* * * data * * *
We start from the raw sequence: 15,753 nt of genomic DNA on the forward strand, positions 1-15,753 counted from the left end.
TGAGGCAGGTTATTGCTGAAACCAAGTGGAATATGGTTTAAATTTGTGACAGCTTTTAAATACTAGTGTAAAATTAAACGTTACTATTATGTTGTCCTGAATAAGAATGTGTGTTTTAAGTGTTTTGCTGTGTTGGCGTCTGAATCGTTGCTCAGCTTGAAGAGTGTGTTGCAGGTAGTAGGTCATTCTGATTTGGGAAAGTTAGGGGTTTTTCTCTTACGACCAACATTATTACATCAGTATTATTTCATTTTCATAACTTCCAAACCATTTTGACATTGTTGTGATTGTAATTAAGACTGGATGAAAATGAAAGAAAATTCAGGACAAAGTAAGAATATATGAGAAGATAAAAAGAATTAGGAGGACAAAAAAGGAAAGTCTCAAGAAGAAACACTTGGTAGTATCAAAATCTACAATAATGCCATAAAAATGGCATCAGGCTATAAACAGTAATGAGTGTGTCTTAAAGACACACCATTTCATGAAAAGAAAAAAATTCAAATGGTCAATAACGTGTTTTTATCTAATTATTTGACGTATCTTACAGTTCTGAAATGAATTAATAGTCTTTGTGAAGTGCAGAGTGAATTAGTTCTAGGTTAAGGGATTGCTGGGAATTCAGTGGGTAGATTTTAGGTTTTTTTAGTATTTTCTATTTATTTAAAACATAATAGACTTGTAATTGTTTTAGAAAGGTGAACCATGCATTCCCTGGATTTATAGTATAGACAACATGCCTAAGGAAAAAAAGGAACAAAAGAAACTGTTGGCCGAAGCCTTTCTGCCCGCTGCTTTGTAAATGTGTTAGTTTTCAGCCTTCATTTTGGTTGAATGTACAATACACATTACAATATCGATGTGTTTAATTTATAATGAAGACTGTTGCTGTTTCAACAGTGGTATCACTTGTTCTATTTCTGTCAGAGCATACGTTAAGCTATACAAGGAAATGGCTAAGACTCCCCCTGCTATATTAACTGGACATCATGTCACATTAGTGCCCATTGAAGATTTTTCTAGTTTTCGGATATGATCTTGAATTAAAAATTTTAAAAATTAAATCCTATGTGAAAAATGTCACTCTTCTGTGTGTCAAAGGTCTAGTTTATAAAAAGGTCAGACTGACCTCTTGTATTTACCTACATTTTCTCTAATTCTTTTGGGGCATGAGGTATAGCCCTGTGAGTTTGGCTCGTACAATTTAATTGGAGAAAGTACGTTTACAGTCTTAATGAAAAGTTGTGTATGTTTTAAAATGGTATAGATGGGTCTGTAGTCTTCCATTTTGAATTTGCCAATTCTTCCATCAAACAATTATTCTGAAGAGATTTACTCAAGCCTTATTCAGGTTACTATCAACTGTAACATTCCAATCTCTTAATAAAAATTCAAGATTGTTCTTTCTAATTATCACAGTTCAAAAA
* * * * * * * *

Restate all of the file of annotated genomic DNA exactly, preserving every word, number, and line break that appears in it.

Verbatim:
We start from the raw sequence: 15,753 nt of genomic DNA on the forward strand, positions 1-15,753 counted from the left end.
TGAGGCAGGTTATTGCTGAAACCAAGTGGAATATGGTTTAAATTTGTGACAGCTTTTAAATACTAGTGTAAAATTAAACGTTACTATTATGTTGTCCTGAATAAGAATGTGTGTTTTAAGTGTTTTGCTGTGTTGGCGTCTGAATCGTTGCTCAGCTTGAAGAGTGTGTTGCAGGTAGTAGGTCATTCTGATTTGGGAAAGTTAGGGGTTTTTCTCTTACGACCAACATTATTACATCAGTATTATTTCATTTTCATAACTTCCAAACCATTTTGACATTGTTGTGATTGTAATTAAGACTGGATGAAAATGAAAGAAAATTCAGGACAAAGTAAGAATATATGAGAAGATAAAAAGAATTAGGAGGACAAAAAAGGAAAGTCTCAAGAAGAAACACTTGGTAGTATCAAAATCTACAATAATGCCATAAAAATGGCATCAGGCTATAAACAGTAATGAGTGTGTCTTAAAGACACACCATTTCATGAAAAGAAAAAAATTCAAATGGTCAATAACGTGTTTTTATCTAATTATTTGACGTATCTTACAGTTCTGAAATGAATTAATAGTCTTTGTGAAGTGCAGAGTGAATTAGTTCTAGGTTAAGGGATTGCTGGGAATTCAGTGGGTAGATTTTAGGTTTTTTTAGTATTTTCTATTTATTTAAAACATAATAGACTTGTAATTGTTTTAGAAAGGTGAACCATGCATTCCCTGGATTTATAGTATAGACAACATGCCTAAGGAAAAAAAGGAACAAAAGAAACTGTTGGCCGAAGCCTTTCTGCCCGCTGCTTTGTAAATGTGTTAGTTTTCAGCCTTCATTTTGGTTGAATGTACAATACACATTACAATATCGATGTGTTTAATTTATAATGAAGACTGTTGCTGTTTCAACAGTGGTATCACTTGTTCTATTTCTGTCAGAGCATACGTTAAGCTATACAAGGAAATGGCTAAGACTCCCCCTGCTATATTAACTGGACATCATGTCACATTAGTGCCCATTGAAGATTTTTCTAGTTTTCGGATATGATCTTGAATTAAAAATTTTAAAAATTAAATCCTATGTGAAAAATGTCACTCTTCTGTGTGTCAAAGGTCTAGTTTATAAAAAGGTCAGACTGACCTCTTGTATTTACCTACATTTTCTCTAATTCTTTTGGGGCATGAGGTATAGCCCTGTGAGTTTGGCTCGTACAATTTAATTGGAGAAAGTACGTTTACAGTCTTAATGAAAAGTTGTGTATGTTTTAAAATGGTATAGATGGGTCTGTAGTCTTCCATTTTGAATTTGCCAATTCTTCCATCAAACAATTATTCTGAAGAGATTTACTCAAGCCTTATTCAGGTTACTATCAACTGTAACATTCCAATCTCTTAATAAAAATTCAAGATTGTTCTTTCTAATTATCACAGTTCAAAAA